According to Sokolov, these miniscule ground beetles remain largely uninvestigated. Prior to his recent discoveries, there were only two other species from two different genera described from Mexico. These beetles rarely emerge and are so tiny that they have gone largely unnoticed. "These types of beetles live all over the world, including here in California, but are very difficult to collect," says Dr. Dave Kavanaugh, Senior Curator of Entomology at the Academy. "Even if you can isolate them from the dirt and leaf litter where they live," Kavanaugh explains, "They're no bigger than the head of a pin, so they are nearly impossible to see with the naked eye." Then once you have found the beetles and get them back to the lab, it takes a steady hand to dissect them and tediously compare each specimen under a microscope. "Igor is the only person I know who has good enough hands to do this work," Kavanaugh says.
The study of these beetles illustrates how isolation and slight changes in habitat can influence the evolutionary process. "These beetles are blind, flightless and don't move around very much, yet they are found in nearly every corner of the world," says Kavanaugh. "This tells us that they are probably ancient. They have evolved and diverged to succeed in lowland and highland elevations, from tropical islands to dry environments. They're practically everywhere and they've been there forever, but we're only just now learning about them."
Through this research, Academy scientists are carrying on the work of Charles Darwin. "And there are more species to come," says Kavanaugh.
A case of mistaken identity points to need for increased protections
This year, Academy scientists identified three new species of soft corals and two new species and a new genus of sea fan found off the Pacific coast.
For 100 years, the fiery red sea fan with long, elegant branches had been lumped in with 36 other species of Euplexaura, until Academy octocoral expert Gary Williams was able to set the record straight. After comparing a colony collected off the coast of San Francisco to older samples in the Academy's collection, Williams announced an entirely new genus -- and challenged our assumptions about familiar waters. Major cities, as Williams pointed out to Live Science, "aren't places you'd think there are still discoveries waiting to be made."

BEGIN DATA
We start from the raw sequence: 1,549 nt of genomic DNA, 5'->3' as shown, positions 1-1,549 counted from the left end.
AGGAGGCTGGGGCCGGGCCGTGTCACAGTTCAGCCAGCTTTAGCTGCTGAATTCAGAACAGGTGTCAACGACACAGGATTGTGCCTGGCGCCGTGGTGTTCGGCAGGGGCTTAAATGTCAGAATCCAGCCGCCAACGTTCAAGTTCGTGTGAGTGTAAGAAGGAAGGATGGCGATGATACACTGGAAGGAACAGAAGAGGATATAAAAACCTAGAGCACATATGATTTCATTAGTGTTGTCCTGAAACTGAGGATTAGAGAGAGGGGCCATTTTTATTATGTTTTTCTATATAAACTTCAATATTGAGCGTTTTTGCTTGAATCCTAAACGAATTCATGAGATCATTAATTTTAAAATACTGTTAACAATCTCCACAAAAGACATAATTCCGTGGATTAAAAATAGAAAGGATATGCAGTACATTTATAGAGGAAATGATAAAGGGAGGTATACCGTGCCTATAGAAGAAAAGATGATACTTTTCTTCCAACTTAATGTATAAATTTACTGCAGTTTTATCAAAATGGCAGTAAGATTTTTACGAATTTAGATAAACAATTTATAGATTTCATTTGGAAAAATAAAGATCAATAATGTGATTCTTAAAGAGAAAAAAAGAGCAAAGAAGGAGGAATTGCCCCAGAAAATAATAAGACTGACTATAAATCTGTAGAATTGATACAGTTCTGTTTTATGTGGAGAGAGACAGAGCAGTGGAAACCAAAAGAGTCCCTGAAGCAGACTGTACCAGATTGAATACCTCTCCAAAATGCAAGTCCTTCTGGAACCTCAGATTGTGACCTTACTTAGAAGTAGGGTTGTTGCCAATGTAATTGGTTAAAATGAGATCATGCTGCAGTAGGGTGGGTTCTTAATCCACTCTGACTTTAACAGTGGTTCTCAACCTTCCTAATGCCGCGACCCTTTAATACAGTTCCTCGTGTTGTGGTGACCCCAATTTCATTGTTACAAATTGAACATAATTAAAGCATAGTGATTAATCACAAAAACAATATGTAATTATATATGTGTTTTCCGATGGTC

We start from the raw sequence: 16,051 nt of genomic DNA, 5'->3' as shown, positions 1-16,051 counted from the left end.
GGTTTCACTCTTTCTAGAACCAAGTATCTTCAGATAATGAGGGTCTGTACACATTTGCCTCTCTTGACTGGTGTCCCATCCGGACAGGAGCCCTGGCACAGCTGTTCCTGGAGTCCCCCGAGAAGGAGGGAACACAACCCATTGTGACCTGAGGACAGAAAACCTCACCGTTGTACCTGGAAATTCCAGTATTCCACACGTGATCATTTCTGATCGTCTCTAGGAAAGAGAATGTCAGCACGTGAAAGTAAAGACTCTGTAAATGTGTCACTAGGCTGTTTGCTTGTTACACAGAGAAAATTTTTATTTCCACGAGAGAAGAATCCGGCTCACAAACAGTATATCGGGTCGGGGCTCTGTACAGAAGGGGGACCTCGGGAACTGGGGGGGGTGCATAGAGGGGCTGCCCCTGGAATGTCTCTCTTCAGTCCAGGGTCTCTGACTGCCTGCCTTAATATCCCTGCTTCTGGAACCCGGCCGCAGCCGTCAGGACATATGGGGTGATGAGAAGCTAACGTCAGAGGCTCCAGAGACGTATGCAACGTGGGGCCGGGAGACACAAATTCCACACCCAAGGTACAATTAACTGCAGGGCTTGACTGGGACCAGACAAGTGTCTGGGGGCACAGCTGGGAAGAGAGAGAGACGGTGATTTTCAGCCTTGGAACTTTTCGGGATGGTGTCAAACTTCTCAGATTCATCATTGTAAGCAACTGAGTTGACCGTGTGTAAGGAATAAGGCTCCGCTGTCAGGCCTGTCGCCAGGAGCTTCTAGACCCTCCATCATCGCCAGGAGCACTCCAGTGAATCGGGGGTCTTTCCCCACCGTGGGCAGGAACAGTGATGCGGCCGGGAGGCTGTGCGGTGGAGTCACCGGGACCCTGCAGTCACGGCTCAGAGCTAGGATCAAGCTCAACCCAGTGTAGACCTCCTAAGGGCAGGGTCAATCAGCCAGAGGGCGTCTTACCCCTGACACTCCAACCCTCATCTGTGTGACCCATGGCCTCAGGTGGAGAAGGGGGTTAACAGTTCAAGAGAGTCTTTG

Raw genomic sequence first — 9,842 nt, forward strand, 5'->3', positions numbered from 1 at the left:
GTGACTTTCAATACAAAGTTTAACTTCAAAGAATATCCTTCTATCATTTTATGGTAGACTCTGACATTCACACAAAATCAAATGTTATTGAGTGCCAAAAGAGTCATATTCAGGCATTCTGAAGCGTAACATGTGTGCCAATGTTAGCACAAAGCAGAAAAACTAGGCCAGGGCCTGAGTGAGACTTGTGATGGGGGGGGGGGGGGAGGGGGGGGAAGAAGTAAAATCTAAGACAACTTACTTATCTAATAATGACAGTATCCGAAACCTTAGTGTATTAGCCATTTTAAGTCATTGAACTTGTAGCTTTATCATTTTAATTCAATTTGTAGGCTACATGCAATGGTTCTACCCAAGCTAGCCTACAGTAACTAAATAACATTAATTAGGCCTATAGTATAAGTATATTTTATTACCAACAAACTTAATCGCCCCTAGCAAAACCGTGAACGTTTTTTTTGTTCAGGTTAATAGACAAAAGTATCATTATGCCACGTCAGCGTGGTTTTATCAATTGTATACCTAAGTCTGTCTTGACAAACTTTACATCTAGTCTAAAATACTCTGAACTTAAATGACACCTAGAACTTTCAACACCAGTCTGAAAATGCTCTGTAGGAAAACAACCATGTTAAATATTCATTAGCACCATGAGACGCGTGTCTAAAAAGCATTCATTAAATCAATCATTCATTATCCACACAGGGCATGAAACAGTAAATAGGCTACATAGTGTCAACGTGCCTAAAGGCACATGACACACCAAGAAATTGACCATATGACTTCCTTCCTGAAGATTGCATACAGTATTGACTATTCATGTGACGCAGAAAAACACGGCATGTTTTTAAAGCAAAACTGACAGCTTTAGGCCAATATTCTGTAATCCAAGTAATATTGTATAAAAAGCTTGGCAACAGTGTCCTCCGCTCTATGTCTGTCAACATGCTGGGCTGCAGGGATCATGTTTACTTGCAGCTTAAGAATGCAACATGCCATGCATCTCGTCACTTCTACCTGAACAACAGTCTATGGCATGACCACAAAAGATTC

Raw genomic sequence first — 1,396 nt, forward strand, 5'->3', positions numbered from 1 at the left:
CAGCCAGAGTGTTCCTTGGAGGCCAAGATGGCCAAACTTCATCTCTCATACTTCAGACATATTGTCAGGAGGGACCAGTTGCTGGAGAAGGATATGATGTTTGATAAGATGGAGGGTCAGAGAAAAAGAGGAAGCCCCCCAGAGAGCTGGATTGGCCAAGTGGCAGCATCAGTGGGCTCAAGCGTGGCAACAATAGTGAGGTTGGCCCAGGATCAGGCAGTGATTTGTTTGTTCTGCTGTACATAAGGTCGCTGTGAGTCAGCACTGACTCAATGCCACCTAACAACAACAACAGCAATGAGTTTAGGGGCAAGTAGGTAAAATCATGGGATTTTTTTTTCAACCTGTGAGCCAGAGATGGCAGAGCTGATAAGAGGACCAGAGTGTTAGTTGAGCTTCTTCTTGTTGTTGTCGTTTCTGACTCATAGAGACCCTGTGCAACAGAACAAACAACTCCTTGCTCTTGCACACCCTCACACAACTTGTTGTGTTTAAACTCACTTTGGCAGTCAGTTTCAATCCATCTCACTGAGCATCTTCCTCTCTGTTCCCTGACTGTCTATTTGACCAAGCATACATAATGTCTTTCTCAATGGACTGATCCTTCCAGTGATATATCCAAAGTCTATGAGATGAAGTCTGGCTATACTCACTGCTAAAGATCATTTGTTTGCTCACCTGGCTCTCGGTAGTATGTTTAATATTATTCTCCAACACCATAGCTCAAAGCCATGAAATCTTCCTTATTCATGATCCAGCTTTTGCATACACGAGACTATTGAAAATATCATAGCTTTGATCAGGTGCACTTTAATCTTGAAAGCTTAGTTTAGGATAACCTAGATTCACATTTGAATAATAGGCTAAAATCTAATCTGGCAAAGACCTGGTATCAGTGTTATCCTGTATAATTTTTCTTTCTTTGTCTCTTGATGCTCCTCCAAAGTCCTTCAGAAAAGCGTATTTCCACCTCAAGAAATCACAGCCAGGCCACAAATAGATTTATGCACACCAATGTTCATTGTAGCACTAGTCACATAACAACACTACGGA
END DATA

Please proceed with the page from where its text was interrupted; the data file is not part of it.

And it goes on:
Williams, the Academy's Curator of Invertebrate Zoology and Geology, encountered the sea fan now named Chromoplexaura marki during a two-week survey of the Gulf of the Farallones National Marine Sanctuary, and it was far from the only surprise. Funded by the National Oceanic and Atmospheric Administration, the expedition team uncovered "rich and abundant habitats never seen before" in the area, prompting Williams to recommend that NOAA expand the existing sanctuary. The proposed expansion -- roughly 2,000 additional square miles -- would encompass the largest upwelling site in North America, better protecting the nutrient-rich waters that support everything from reefs and seabird colonies to endangered whales.
A Walk on the Ocean Floor
That was not the only new species found in the ocean this year. Scientists at the Academy dove into their collections to discover 24 other new species that live in the world's oceans. Along with the sea fan, are three new species of worm eels, three colorful gobies, three nudibanchs, two snappers, two now-extinct species of sand dollars, corals, barnacles and two new sharks. Hemiscyllium halmahera, a new species of bamboo shark from Indonesia, was described by Academy research associate Mark Erdmann. This small shark can fit in the palm of your hand and is recognized by interesting clusters of brown or white spots in polygon configurations all over its body. The color pattern it displays is a perfect camouflage that helps the animal blend into its habitat on the bottom of the sea. This bamboo shark, like a similar species on display at the Academy's Steinhart Aquarium, uses its pectoral fins to "walk" along the ocean floor. According to the paper published this year in the International Journal of Ichthyology, sharks of this genus are nocturnally active, bottom-living animals, which exhibit a peculiar "walking" gait while foraging for invertebrates and smaller fishes. Due to their reproductive mode, limited swimming ability, and poor dispersal capability most species have restricted distributions and are therefore often of conservation concern.